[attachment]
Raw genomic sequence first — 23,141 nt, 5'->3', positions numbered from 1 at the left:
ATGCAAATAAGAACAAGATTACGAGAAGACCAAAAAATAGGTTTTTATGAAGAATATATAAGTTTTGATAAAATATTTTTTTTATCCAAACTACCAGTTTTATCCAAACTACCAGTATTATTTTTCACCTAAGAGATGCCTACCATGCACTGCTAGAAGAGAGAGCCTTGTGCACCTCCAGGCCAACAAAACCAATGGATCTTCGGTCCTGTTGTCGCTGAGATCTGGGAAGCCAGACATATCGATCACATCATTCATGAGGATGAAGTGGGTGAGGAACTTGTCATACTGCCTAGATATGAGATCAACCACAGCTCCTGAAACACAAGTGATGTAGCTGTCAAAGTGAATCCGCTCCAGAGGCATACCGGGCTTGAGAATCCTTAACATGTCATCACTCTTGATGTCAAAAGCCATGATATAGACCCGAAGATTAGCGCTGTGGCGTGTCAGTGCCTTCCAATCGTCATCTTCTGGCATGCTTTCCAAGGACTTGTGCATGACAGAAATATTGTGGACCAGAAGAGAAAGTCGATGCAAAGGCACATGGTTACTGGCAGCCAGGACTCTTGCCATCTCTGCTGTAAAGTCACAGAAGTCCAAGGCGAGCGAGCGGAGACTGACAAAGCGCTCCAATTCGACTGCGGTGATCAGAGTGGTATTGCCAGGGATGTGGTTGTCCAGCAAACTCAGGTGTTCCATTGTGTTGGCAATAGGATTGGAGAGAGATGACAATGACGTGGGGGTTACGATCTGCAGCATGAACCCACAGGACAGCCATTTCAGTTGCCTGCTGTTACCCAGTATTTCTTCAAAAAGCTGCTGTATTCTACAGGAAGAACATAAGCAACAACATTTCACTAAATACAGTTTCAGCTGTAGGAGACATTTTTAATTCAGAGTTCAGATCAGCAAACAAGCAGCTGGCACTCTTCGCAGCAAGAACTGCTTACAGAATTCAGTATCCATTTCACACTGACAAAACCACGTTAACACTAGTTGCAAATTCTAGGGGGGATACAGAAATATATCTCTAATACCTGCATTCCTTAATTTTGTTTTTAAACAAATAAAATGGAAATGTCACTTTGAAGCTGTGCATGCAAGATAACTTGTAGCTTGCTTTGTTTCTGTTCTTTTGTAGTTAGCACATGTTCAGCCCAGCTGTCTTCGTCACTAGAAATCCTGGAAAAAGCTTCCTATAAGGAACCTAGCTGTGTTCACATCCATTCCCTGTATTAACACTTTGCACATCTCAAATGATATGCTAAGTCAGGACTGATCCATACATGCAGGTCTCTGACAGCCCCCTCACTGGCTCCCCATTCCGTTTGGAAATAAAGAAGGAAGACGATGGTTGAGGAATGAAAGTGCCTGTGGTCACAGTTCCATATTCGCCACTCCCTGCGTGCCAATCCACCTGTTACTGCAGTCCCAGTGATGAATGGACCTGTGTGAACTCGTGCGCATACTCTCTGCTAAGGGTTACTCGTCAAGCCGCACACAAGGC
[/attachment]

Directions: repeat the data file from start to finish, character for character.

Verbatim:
Raw genomic sequence first — 23,141 nt, 5'->3', positions numbered from 1 at the left:
ATGCAAATAAGAACAAGATTACGAGAAGACCAAAAAATAGGTTTTTATGAAGAATATATAAGTTTTGATAAAATATTTTTTTTATCCAAACTACCAGTTTTATCCAAACTACCAGTATTATTTTTCACCTAAGAGATGCCTACCATGCACTGCTAGAAGAGAGAGCCTTGTGCACCTCCAGGCCAACAAAACCAATGGATCTTCGGTCCTGTTGTCGCTGAGATCTGGGAAGCCAGACATATCGATCACATCATTCATGAGGATGAAGTGGGTGAGGAACTTGTCATACTGCCTAGATATGAGATCAACCACAGCTCCTGAAACACAAGTGATGTAGCTGTCAAAGTGAATCCGCTCCAGAGGCATACCGGGCTTGAGAATCCTTAACATGTCATCACTCTTGATGTCAAAAGCCATGATATAGACCCGAAGATTAGCGCTGTGGCGTGTCAGTGCCTTCCAATCGTCATCTTCTGGCATGCTTTCCAAGGACTTGTGCATGACAGAAATATTGTGGACCAGAAGAGAAAGTCGATGCAAAGGCACATGGTTACTGGCAGCCAGGACTCTTGCCATCTCTGCTGTAAAGTCACAGAAGTCCAAGGCGAGCGAGCGGAGACTGACAAAGCGCTCCAATTCGACTGCGGTGATCAGAGTGGTATTGCCAGGGATGTGGTTGTCCAGCAAACTCAGGTGTTCCATTGTGTTGGCAATAGGATTGGAGAGAGATGACAATGACGTGGGGGTTACGATCTGCAGCATGAACCCACAGGACAGCCATTTCAGTTGCCTGCTGTTACCCAGTATTTCTTCAAAAAGCTGCTGTATTCTACAGGAAGAACATAAGCAACAACATTTCACTAAATACAGTTTCAGCTGTAGGAGACATTTTTAATTCAGAGTTCAGATCAGCAAACAAGCAGCTGGCACTCTTCGCAGCAAGAACTGCTTACAGAATTCAGTATCCATTTCACACTGACAAAACCACGTTAACACTAGTTGCAAATTCTAGGGGGGATACAGAAATATATCTCTAATACCTGCATTCCTTAATTTTGTTTTTAAACAAATAAAATGGAAATGTCACTTTGAAGCTGTGCATGCAAGATAACTTGTAGCTTGCTTTGTTTCTGTTCTTTTGTAGTTAGCACATGTTCAGCCCAGCTGTCTTCGTCACTAGAAATCCTGGAAAAAGCTTCCTATAAGGAACCTAGCTGTGTTCACATCCATTCCCTGTATTAACACTTTGCACATCTCAAATGATATGCTAAGTCAGGACTGATCCATACATGCAGGTCTCTGACAGCCCCCTCACTGGCTCCCCATTCCGTTTGGAAATAAAGAAGGAAGACGATGGTTGAGGAATGAAAGTGCCTGTGGTCACAGTTCCATATTCGCCACTCCCTGCGTGCCAATCCACCTGTTACTGCAGTCCCAGTGATGAATGGACCTGTGTGAACTCGTGCGCATACTCTCTGCTAAGGGTTACTCGTCAAGCCGCACACAAGGC